Neural pathways and central sites involved in penile erection: neuroanatomy and clinical implications

Neurosci Biobehav Rev. 2000 Jul;24(5):507-16. doi: 10.1016/s0149-7634(00)00019-1.


Penile erection occurs in response to tactile, visual, and imaginative stimuli in humans. In animals olfactory and auditory cues are particularly important. The participation of multiple sites with the brain and spinal cord, and coordination of somatic and autonomic pathways make sexual behavior in general, and erection in particular, vulnerable to neurologic injury and disease. Sites within the brain and spinal cord act in concert to process, coordinate, then distribute the neural inputs necessary for sexual behavior including erection. Activation of neurons in some of these regions either pharmacologically or by electrical stimulation has been associated with penile tumescence. This review will provide a geographic framework for understanding the neuroanatomical basis of penile erection based primarily on animal data. Following discussion of the anatomical substrates, a clinical correlation is then provided to confirm and reinforce these experimental observations.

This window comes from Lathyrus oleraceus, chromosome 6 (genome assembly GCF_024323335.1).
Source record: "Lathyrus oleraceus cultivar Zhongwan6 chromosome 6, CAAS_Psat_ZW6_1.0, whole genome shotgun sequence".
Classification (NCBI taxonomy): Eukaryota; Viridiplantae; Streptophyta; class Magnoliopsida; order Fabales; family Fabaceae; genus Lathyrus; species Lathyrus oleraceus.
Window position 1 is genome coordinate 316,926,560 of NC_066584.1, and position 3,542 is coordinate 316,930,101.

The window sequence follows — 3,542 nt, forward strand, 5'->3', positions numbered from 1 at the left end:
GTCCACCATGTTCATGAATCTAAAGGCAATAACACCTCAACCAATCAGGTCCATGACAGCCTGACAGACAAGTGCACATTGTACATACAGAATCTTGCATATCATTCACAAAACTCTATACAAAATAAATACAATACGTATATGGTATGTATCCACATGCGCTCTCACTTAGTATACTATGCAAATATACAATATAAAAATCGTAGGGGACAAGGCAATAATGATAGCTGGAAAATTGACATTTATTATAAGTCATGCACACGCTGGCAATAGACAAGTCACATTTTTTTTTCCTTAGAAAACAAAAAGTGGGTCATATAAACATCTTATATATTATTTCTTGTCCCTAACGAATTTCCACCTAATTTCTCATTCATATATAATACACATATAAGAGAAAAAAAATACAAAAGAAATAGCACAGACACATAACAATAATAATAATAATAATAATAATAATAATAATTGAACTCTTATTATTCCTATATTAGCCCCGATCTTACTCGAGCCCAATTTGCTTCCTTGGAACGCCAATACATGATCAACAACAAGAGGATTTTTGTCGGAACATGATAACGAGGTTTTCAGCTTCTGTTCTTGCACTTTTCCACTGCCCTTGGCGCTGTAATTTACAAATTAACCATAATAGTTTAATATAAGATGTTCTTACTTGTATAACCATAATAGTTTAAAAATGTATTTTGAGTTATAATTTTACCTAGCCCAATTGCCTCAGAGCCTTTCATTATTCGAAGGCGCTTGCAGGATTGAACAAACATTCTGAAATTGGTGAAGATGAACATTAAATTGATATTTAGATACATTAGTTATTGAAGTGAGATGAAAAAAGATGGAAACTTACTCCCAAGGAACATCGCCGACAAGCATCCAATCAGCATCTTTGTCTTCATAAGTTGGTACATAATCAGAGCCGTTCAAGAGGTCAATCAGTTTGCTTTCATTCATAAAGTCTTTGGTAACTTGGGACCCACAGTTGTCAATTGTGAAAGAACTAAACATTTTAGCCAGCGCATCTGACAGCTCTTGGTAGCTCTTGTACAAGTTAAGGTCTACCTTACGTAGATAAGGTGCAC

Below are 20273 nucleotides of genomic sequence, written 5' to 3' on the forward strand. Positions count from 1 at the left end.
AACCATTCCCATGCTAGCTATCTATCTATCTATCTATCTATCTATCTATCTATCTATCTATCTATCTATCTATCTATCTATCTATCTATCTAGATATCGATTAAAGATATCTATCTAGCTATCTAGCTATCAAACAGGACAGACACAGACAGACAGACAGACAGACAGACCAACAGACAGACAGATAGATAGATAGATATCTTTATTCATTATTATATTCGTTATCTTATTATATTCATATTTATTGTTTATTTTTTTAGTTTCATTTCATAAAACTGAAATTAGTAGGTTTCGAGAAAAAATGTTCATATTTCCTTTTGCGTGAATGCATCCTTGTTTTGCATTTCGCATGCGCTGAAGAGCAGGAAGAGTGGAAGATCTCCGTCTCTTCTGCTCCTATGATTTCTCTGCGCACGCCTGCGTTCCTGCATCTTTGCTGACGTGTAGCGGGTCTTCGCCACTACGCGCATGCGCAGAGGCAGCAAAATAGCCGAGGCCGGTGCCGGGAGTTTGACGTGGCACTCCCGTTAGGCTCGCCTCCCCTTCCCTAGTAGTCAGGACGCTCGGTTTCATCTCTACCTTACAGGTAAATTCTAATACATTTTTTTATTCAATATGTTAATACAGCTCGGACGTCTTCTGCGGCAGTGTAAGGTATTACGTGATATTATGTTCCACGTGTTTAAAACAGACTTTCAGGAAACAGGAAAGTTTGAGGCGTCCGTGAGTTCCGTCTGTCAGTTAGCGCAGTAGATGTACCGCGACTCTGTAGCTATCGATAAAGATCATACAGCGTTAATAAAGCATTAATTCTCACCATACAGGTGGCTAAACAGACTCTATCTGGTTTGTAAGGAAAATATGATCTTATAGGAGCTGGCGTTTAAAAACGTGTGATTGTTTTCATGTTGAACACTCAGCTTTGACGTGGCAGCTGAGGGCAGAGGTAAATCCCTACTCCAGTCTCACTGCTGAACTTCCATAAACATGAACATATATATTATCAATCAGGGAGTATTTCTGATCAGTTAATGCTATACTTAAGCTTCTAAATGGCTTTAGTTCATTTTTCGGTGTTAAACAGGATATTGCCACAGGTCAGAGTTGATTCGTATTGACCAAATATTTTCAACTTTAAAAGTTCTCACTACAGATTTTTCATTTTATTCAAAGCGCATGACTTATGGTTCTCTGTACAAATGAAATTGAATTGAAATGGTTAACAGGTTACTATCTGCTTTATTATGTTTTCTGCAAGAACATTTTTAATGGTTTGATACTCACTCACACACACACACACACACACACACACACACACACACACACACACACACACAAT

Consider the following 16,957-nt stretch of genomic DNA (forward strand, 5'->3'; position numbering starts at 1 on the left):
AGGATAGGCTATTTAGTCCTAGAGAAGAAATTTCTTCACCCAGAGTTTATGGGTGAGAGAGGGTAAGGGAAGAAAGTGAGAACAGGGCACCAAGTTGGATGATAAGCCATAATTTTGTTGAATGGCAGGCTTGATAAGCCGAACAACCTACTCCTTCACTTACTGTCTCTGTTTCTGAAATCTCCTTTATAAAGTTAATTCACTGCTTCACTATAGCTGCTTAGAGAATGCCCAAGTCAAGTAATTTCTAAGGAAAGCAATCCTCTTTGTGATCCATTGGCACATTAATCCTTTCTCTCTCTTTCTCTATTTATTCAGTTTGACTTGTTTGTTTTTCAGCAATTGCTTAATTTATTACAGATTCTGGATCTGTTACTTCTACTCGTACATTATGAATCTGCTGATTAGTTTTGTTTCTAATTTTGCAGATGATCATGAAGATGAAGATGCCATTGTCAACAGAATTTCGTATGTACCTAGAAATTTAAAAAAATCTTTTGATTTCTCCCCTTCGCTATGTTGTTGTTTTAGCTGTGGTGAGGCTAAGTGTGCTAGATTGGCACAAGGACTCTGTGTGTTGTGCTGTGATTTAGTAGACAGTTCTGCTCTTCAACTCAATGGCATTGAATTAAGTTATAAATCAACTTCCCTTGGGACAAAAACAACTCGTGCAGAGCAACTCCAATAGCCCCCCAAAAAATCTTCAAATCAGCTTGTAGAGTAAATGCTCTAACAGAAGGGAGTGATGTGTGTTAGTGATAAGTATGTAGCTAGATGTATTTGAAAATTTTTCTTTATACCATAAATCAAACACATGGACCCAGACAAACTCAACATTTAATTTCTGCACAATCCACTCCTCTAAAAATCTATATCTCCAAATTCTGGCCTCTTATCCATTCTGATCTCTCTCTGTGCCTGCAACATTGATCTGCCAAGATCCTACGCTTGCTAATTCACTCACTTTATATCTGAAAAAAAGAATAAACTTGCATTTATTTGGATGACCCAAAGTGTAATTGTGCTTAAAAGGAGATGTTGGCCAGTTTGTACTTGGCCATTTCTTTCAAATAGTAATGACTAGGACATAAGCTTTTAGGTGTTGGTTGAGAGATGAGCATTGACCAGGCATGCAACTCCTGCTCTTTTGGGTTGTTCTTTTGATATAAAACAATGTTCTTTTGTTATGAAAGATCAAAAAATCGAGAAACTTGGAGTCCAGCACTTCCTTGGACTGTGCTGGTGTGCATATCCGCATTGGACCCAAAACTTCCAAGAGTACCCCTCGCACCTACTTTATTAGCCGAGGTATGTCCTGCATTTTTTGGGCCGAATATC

Publication types

  • Review

MeSH terms

  • Animals
  • Central Nervous System / anatomy & histology*
  • Central Nervous System / physiology*
  • Humans
  • Male
  • Neural Pathways / anatomy & histology
  • Neural Pathways / physiology
  • Penile Erection / physiology*
  • Penis / innervation
  • Spinal Cord / physiology